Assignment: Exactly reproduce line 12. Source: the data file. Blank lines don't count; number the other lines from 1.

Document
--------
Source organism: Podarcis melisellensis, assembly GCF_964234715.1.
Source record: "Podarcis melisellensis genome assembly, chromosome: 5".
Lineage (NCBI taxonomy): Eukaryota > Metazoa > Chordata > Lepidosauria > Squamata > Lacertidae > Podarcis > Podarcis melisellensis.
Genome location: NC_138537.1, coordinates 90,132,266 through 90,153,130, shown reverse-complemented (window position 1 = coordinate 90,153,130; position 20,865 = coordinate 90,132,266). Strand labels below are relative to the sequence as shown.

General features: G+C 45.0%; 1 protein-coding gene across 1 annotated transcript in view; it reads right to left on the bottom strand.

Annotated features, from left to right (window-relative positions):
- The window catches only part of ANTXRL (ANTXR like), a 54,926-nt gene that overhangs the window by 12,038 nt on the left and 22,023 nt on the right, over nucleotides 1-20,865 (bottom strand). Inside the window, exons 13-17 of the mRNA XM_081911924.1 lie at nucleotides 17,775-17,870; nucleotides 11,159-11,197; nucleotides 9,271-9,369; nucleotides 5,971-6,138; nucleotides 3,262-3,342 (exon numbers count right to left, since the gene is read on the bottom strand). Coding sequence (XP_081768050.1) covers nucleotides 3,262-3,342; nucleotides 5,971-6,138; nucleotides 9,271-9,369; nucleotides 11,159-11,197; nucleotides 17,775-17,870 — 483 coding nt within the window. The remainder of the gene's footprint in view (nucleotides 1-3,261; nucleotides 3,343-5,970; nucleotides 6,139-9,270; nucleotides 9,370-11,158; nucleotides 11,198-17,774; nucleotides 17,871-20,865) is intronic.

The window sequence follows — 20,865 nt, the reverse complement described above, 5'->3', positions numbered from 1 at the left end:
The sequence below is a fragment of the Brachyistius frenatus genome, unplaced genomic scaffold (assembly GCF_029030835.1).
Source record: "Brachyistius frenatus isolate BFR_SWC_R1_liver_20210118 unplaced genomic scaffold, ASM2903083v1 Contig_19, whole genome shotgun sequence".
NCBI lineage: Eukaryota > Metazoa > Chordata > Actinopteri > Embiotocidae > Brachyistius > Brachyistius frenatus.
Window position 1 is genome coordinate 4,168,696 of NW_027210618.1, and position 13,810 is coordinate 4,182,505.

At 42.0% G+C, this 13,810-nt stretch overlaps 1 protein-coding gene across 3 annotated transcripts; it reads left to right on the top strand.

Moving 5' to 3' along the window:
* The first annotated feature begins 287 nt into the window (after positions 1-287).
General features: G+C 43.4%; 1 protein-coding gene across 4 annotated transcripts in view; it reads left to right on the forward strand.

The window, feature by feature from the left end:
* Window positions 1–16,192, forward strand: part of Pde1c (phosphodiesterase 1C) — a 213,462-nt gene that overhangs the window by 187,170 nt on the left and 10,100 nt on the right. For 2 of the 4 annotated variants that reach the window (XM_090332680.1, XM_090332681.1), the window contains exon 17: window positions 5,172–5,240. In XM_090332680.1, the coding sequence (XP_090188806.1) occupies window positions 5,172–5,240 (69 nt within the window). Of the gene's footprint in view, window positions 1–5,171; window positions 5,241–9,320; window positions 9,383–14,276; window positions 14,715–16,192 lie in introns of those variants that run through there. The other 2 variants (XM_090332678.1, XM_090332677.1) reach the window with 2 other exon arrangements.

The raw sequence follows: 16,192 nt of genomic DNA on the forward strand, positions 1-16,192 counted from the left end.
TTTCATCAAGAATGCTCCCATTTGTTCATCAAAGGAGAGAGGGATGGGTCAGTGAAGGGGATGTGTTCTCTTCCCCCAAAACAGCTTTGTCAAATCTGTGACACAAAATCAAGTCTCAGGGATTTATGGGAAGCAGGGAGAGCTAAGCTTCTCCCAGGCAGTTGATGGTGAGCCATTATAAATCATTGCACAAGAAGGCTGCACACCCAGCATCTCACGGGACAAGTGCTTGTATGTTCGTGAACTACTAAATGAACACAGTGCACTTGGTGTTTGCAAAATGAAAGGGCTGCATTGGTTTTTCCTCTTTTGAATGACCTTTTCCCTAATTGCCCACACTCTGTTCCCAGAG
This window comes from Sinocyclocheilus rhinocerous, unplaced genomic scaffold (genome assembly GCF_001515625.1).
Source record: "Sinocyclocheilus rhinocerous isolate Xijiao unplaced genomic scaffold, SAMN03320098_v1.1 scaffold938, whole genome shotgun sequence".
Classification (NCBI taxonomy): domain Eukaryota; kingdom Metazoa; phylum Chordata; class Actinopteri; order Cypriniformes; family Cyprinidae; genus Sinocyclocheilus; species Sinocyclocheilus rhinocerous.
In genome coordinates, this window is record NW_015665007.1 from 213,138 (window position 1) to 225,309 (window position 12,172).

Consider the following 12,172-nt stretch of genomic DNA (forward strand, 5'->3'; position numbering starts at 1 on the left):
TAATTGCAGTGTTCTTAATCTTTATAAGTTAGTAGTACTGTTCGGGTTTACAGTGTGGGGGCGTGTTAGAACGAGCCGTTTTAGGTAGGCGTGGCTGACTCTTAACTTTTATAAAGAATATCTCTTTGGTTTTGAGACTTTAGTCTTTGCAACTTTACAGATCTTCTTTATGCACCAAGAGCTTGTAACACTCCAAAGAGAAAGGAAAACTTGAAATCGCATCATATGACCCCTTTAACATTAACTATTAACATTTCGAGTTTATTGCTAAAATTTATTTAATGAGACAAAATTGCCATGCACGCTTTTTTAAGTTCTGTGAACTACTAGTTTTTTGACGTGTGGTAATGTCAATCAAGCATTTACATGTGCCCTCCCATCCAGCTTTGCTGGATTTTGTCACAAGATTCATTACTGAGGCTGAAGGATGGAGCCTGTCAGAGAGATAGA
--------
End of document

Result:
Window position 1 is genome coordinate 4,168,696 of NW_027210618.1, and position 13,810 is coordinate 4,182,505.